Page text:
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In the Pit: David Washburn - Trumpeter on the Go

BRAVO 44 Interview

By Diane Eisenman

The story of how David Washburn found the trumpet has become a family legend.

David’s father, an engineering professor, played cornet. He eventually gave that cornet to a friend. One evening, while the Washburns were visiting this friend, someone brought out the cornet. Little David gave it a go. After one lesson, his father’s friend exclaimed: “You’d better get him a trumpet!”

Born in Pasadena, raised in Long Beach, David has played a major role in the classical music scene throughout his career, participating in orchestras as far flung as Hong Kong and performing solos throughout the world.

In 1993 he won a joint position with the Los Angeles Chamber Orchestra (LACO) and the Los Angeles Opera (LAO) Orchestra. Today he is LAO’s Associate Principal Trumpet and LACO’s Principal Trumpet. Summers are spent with the California Philharmonic and various music festivals.

Heads up, movie buffs: David is very active in recording studios for such films as Avatar and last year’s Star Wars: Episode VI – The Force Awakens. Indeed, he’s been part of the John Williams Orchestra for over 20 years.

Always looking to share his love and knowledge of the trumpet, David is a member of the faculty at University of California Irvine, Azusa Pacific University, and Biola University. Previous teaching positions include Chapman, Cal State Northridge, Cal State Long Beach, and Redlands University.

David himself has been the beneficiary of many masters before him: Joan LaRue with the Long Beach Public School system, John Clyman at University of Southern California where he received his Bachelor of Music, and Robert Nagel at the New England Conservatory of Music where he received his Master of Music.

When it’s time to prepare for a new opera, David has to plan out which of his 12 trumpets will give the best sound to each passage. He often uses three different trumpets during a single opera, plus several mutes to give a variety of color to the sounds.

The trumpets vary in size, pitch range, and valve systems, while the mutes vary in length, material, and shape. Furthermore, before he even practices the notes, David must transpose much of his music to the appropriate key, depending on which trumpet he is using.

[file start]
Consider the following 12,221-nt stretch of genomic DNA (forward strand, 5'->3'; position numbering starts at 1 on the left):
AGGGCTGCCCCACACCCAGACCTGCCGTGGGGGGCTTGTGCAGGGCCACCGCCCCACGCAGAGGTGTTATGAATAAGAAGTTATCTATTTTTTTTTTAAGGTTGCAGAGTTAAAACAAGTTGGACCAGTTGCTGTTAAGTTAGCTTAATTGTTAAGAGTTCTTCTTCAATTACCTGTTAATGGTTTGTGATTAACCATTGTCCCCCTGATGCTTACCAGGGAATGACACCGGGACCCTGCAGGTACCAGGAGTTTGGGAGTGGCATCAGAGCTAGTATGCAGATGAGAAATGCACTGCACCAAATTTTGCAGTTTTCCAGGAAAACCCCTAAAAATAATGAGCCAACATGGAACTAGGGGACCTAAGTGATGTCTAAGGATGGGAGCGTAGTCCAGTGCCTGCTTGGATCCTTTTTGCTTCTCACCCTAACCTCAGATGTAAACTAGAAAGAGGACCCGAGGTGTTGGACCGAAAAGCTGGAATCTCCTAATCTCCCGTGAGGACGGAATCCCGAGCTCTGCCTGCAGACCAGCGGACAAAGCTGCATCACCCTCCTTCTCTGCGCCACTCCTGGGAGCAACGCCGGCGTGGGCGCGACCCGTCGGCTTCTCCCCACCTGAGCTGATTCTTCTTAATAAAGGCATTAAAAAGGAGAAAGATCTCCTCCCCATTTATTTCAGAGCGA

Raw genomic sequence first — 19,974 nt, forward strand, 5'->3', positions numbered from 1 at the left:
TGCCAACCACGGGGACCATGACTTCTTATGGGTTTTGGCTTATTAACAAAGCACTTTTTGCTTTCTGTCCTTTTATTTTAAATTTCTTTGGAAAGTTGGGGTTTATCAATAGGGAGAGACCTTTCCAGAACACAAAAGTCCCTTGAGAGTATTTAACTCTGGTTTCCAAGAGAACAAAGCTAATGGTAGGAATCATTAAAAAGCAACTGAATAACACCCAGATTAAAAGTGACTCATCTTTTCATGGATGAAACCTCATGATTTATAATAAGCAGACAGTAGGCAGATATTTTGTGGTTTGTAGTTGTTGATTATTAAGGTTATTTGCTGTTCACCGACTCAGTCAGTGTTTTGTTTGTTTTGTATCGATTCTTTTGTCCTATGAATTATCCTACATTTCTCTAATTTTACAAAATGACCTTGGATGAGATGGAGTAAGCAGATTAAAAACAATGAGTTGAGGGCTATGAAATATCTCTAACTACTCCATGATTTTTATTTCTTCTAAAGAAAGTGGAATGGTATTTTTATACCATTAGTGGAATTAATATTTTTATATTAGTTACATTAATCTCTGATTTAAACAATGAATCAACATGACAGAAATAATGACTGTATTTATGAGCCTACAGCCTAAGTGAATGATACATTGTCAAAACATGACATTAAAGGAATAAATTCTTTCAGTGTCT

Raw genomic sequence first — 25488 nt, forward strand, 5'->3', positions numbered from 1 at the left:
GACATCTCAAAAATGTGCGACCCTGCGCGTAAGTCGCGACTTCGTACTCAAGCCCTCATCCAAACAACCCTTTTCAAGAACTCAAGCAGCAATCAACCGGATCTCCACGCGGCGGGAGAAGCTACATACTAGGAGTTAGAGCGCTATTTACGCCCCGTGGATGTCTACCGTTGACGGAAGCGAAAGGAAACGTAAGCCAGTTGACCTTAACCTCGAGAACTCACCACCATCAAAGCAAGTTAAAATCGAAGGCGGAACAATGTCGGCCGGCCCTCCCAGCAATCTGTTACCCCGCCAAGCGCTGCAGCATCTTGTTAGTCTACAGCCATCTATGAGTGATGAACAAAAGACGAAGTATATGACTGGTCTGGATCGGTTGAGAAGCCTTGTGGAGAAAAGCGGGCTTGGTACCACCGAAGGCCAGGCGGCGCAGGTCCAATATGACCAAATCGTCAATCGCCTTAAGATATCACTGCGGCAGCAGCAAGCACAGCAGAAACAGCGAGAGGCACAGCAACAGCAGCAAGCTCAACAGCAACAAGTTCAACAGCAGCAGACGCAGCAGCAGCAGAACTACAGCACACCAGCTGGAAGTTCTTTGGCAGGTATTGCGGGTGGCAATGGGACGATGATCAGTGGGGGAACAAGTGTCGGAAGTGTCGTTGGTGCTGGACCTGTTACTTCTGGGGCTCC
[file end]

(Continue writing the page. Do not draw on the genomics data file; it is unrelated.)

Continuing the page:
Besides orchestras, David has had many opportunities to perform as a soloist. This year he performed the Bach Cantata #51 with LACO. And this month he tours with the Lincoln Center Chamber Music Society, playing Bach’s Brandenburg Concerto #2.

Fun fact: He has performed the Brandenburg Concertos over a hundred times!

For you aspiring trumpeters, being in this profession means keeping those lips in peak condition. David practices literally every single day, even when on vacation, even when that vacation sees him kicking back on his 38-foot “motor home on water” in Catalina with his four kids, one of whom, a son, plays trumpet. Another plays flute. A third son is a singer who’s already been in several LAO productions. A fourth, his daughter, has inherited her dad’s love of the ocean with her plans to pursue marine biology.

Anything involving the water--diving, surfing, kayaking, snorkeling, just walking on the beach--has been a Washburn family pastime since David was a kid. So in one way or another, all four of his children are truly cut from his cloth.

When I ask him what he loves about the trumpet, he says he enjoys the soothing sound of the brass in a chorale, and he loves playing hero themes. With the bold sound of the trumpet, he must be aware not to get carried away and cover up the singers’ voices.

Summing up the trumpet’s role in opera, he says, “We are the icing on the cake.”

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Author: Thomas Lady
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